Incorporating these new clues into seeing, the act of theoretical or contemplative integration of particulars into a whole, makes possible the recognition of new wholes or patterns which may faithfully represent external reality. In natural science such gestalts are often tested by directing "questions" into the form of physical manipulation under  controlled circumstances of the physical reality that confronts us, i.e., experimentation. Such physical manipulation is done manually or often with sophisticated mechanical-electronic extensions of our hands, i.e., particle accelerators or robotic devices for manipulating radioactive materials. 

In Judeo-Christian theology the testing of gestalts concerning the reality of God occurs as the theologian directs "questions" to God through petitionary prayer and reflection upon God's revelation as witnessed to by Holy Scripture. Often God's reality, as expressed in Jesus Christ's living presence as Subject of subjects (through the Holy Spirit) may turn "around" the theologian's "questions" so that he or she is compelled to reconsider and to alter all conceptual models concerning the Lord of the universe and a proper human relationship to that Lord. Then, God may graciously allow a form of manipulative questioning of physical reality to take place in order to reveal his loving sovereignty toward all creation. That is, God motivates in the believer a grasping of physical reality in a servant context. Through acts of physical grasping performed in meeting the needs of less fortunate creatures (fellow human beings or the fragile ecosystem that God provided for our well-being), the believer comes to a greater awareness of God's loving purpose for the Creation.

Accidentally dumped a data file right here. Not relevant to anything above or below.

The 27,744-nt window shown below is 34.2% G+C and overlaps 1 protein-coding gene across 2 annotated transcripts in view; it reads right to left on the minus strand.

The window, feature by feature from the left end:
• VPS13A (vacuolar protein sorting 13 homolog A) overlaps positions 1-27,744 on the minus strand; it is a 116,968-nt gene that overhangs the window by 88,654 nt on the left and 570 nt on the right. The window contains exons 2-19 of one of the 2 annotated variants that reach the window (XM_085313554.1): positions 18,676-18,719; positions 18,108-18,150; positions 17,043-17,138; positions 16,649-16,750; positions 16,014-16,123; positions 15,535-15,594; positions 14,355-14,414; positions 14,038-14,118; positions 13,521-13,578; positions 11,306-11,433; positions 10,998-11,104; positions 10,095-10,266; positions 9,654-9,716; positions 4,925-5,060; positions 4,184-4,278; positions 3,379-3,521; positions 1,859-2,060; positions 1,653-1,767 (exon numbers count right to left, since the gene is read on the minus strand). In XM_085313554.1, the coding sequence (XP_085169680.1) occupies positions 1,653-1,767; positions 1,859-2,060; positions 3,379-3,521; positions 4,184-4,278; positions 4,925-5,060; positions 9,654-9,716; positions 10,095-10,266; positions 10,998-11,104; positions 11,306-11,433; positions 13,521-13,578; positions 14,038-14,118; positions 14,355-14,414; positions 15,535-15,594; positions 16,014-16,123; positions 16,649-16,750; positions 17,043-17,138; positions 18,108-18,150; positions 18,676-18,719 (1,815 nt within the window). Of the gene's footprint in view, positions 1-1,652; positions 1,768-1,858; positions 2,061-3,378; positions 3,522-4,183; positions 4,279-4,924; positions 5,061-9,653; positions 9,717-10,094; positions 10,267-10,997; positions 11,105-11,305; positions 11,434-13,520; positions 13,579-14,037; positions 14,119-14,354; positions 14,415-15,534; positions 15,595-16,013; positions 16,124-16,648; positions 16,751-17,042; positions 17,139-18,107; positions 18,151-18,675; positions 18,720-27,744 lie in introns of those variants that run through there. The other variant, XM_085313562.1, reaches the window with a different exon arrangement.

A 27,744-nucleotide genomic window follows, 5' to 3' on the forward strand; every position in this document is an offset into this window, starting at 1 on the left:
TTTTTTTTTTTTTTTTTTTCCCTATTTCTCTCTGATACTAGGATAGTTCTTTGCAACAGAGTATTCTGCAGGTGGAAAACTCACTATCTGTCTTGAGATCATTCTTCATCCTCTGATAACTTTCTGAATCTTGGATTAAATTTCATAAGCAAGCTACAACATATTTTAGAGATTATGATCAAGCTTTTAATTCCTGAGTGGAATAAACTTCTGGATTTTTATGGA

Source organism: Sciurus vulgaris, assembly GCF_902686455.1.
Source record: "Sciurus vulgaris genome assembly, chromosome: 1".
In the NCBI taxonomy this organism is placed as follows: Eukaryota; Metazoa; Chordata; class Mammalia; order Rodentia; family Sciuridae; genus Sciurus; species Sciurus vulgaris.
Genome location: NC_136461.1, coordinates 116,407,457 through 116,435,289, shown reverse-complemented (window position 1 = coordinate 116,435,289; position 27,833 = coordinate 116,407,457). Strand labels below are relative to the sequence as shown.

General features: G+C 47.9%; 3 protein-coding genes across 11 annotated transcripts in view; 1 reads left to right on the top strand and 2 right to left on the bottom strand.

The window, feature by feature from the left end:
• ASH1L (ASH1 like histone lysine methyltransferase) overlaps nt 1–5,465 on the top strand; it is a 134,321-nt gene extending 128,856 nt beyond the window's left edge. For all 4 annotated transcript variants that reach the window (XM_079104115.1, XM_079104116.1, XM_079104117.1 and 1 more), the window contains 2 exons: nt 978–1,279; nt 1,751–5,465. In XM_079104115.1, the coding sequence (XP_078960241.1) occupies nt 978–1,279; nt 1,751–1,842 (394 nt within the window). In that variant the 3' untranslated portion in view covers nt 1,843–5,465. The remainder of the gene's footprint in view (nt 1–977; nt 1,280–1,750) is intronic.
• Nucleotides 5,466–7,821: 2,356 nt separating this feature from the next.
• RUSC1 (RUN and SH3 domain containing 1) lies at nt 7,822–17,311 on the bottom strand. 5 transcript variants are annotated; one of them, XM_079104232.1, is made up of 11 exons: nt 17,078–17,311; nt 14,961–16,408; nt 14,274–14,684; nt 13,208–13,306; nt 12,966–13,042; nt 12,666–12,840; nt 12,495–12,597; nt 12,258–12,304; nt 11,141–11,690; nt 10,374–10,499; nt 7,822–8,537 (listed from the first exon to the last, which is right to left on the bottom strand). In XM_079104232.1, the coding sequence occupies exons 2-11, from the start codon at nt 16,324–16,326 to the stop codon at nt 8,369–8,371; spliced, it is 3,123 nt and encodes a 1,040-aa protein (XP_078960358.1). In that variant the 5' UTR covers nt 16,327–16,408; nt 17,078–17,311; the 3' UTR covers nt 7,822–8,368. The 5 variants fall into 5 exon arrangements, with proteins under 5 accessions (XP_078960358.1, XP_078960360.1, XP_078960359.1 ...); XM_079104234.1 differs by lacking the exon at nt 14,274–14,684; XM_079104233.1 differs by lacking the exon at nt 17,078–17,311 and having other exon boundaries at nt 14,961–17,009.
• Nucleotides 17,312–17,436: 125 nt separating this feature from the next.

NOTES
 

1Specific references to Professor Torrance's insights on the primacy of auditory cognition in its symbiotic relationship with visual-somatic cognition are: Thomas F. Torrance, "Theological and Scientific Inquiry," Journal of the American Scientific Affiliation, vol. 38, No. 1, pp. 2-10 (1986). Walter Thorson, "Scientific Objectivity and the Word of God," Journal of the American Scientific Affiliation, vol. 36, No. 2, pp. 88-97 (1984). 
2Thomas F. Torrance, editor, Belief in Science and in Christian Life. Edinburgh: The Handsel Press, 1980, "Notes on Terms and Concepts (in particular intuition)," p. 139.